Benefits Low, Say Recipients (Regina Leader-Post)

Benefits low, say recipients
By Tim Switzer, Leader-Post January 21, 2011

Bill Lawson would love to be able to go the grocery store to pick up a steak.

He’d love to have a little more room in his Regina apartment for guests or have a car to drive where he and his wife Linda need to go.

But while Bill and Linda are living with disabilities and receive social assistance, such luxuries are simply out of the question.

The couple live in a small apartment in a Regina Housing Authority building (which Bill calls a “godsend”) and uses the food bank, but still has trouble making ends meet from month to month between costs for rent, bills, household items and medication.

And while grateful for the support they do receive, Bill said there needs to be more for people who are unable to work.

“We definitely have all the programs in place, but we need more cash,” said Lawson, who lives with schizophrenia, bipolar disorder and a series of acquired brain injuries. “It’s barbaric the amount of cash we have. They have these wonderful programs in place and they feed us peanuts.

“Everything I have in this house, was given to us. Sure we have a computer, but that was given to us.”

Any extra money the couple could get would go toward improving their diet.

Linda also has schizophrenia. A stroke in 1990 largely restricts the use of her left side. Neither is able to work regularly to get off of social assistance.

According to figures provided by the Saskatchewan Disability Income Support Coalition (DISC), a childless couple both living with disabilities receive around $1,160 per month in social assistance. Of that, only $140 (each receives a $50 disability allowance and a $20 travel allowance) is above what those without disabilities receive.

Judy Hannah, chair of DISC, said that $50 per month doesn’t always cover a disabled person’s additional needs, particularly having to pay for some medications.

She’d like to see benefit rates increased and the Saskatchewan Assured Income for Disability (SAID) program be rolled out further to supplement those with disabilities who do not live in care facilities.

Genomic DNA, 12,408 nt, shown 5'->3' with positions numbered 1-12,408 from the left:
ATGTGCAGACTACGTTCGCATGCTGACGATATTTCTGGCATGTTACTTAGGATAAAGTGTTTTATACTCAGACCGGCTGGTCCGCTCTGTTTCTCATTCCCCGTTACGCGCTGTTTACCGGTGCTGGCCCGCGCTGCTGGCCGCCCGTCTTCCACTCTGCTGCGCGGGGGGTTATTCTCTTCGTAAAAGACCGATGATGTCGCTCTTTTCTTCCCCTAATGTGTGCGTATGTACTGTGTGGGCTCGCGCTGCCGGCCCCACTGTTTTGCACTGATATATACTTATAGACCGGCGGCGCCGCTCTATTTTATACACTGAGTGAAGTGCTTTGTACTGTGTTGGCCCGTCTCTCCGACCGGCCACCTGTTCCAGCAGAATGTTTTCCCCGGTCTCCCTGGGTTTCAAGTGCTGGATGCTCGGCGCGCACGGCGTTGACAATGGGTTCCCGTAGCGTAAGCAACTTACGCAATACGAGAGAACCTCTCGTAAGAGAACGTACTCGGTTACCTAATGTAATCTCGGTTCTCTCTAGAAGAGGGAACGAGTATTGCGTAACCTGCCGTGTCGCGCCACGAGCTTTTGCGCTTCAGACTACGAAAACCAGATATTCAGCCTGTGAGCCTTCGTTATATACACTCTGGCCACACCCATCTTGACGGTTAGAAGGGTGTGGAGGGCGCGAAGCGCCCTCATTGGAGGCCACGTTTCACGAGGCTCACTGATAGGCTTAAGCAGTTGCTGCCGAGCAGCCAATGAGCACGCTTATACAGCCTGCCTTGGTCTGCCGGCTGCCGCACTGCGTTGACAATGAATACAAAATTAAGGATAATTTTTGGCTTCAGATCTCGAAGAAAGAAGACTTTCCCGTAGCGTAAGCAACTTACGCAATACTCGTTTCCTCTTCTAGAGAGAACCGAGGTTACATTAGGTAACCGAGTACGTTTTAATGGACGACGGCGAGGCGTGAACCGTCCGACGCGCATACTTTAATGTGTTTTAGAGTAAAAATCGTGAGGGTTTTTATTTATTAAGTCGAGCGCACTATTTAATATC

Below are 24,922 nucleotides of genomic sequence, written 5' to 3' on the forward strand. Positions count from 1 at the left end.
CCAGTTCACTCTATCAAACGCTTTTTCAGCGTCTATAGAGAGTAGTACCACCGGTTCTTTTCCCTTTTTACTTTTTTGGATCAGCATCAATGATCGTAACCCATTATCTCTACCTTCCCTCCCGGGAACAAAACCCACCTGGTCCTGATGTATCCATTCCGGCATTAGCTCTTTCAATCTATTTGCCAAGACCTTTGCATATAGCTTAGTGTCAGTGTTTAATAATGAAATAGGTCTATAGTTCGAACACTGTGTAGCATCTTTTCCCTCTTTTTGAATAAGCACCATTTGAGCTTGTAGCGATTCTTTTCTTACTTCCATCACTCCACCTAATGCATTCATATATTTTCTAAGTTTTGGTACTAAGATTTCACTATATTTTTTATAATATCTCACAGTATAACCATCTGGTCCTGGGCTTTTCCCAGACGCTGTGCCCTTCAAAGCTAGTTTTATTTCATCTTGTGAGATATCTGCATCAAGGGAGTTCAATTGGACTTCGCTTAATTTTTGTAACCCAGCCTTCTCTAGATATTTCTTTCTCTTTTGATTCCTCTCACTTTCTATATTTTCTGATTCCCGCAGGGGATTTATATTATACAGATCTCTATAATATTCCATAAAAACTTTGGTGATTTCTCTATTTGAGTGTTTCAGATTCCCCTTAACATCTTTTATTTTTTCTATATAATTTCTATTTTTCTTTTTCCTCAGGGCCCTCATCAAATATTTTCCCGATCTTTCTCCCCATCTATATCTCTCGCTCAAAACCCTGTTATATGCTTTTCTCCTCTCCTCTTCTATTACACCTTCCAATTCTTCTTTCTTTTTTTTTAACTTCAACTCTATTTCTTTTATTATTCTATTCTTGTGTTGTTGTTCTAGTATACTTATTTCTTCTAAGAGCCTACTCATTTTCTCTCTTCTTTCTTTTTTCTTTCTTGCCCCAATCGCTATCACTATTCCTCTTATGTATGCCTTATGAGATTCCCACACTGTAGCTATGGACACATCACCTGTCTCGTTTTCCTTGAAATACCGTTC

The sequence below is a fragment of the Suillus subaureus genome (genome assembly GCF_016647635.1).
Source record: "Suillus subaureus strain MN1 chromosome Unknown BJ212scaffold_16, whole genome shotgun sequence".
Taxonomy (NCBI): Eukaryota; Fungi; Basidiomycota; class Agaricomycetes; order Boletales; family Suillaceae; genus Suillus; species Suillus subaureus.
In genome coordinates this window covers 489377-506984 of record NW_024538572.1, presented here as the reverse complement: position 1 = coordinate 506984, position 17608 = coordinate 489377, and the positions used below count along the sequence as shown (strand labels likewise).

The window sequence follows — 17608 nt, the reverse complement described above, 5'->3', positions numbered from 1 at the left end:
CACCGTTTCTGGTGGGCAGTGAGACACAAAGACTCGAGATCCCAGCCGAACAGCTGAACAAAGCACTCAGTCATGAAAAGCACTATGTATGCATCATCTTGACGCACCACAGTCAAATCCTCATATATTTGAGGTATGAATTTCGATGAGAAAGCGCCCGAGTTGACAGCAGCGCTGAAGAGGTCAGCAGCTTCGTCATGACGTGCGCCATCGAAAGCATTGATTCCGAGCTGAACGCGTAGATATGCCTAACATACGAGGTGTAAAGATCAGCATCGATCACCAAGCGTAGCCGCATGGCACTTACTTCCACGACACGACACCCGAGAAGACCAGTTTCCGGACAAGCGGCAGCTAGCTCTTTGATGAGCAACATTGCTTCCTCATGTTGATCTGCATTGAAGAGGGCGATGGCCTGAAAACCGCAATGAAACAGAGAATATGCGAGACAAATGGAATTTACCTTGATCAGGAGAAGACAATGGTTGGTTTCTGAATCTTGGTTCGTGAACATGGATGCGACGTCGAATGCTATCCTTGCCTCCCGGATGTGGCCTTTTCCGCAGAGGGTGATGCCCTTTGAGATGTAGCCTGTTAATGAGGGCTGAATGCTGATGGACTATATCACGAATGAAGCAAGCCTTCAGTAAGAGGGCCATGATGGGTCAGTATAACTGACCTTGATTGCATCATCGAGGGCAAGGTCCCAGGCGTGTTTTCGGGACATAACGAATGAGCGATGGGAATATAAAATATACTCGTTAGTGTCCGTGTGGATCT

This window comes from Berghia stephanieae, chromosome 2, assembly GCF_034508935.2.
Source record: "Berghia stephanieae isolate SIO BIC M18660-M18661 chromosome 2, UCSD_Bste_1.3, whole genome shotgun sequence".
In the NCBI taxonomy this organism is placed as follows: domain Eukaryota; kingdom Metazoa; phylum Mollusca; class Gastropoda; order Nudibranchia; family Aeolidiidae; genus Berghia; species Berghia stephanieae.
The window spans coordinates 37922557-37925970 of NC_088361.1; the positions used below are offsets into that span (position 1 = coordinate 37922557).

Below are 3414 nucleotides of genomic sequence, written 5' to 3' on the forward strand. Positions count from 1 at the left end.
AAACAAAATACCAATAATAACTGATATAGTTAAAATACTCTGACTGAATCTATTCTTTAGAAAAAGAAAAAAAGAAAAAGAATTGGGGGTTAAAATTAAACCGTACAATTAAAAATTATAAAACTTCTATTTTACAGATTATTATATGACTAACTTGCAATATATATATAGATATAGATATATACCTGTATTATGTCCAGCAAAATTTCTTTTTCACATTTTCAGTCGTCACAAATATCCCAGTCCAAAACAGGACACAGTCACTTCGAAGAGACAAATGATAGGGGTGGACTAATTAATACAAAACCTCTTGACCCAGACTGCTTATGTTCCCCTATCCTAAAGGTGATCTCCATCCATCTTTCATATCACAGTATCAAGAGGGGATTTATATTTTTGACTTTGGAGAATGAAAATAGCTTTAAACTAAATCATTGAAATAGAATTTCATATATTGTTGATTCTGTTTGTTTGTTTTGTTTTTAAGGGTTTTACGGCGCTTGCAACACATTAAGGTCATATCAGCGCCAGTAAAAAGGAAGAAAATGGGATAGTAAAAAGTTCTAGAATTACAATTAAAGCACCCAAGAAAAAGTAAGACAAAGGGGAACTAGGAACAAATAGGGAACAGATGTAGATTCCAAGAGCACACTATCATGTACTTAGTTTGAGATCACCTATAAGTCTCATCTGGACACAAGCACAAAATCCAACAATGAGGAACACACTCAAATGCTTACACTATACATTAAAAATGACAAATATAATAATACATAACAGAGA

“For a lot of people getting an increased benefit rate would make a huge difference because they could eat better, got out a little bit more and it would solve a lot of the problems,” said Hannah.

Jeff Redekop, executive director of the income assistance and disabilities service division in the Ministry of Social Services noted SAID will soon be available to more people in Saskatchewan, but it is difficult to say when.

The ministry is developing an assessment process to determine who qualifies for the program and, once they do, what the cost of support would be.

Redekop could not speak to potential increases to social assistance rates, but noted recent changes that see single people with disabilities able to earn $100 more per month without assistance being clawed back ($125 for childless couples) and a continuing review of shelter rates.

Jana Friel is one of the people who have benefited from the change on the clawbacks. While living with an intellectual disability, she lives off of $700 per month from social assistance and her paycheque from one shift per week at McDonald’s.

Previously, when she would end up receiving three paycheques in a month, part of the money would be clawed back and she would end up receiving less money than in month where she got only two paycheques.

“I can pay bills and all that stuff a lot easier now,” said Friel.

Even so, Friel would like to see rates increased so she doesn’t have to rely on her parents to help out financially while she’s trying to live on her own.

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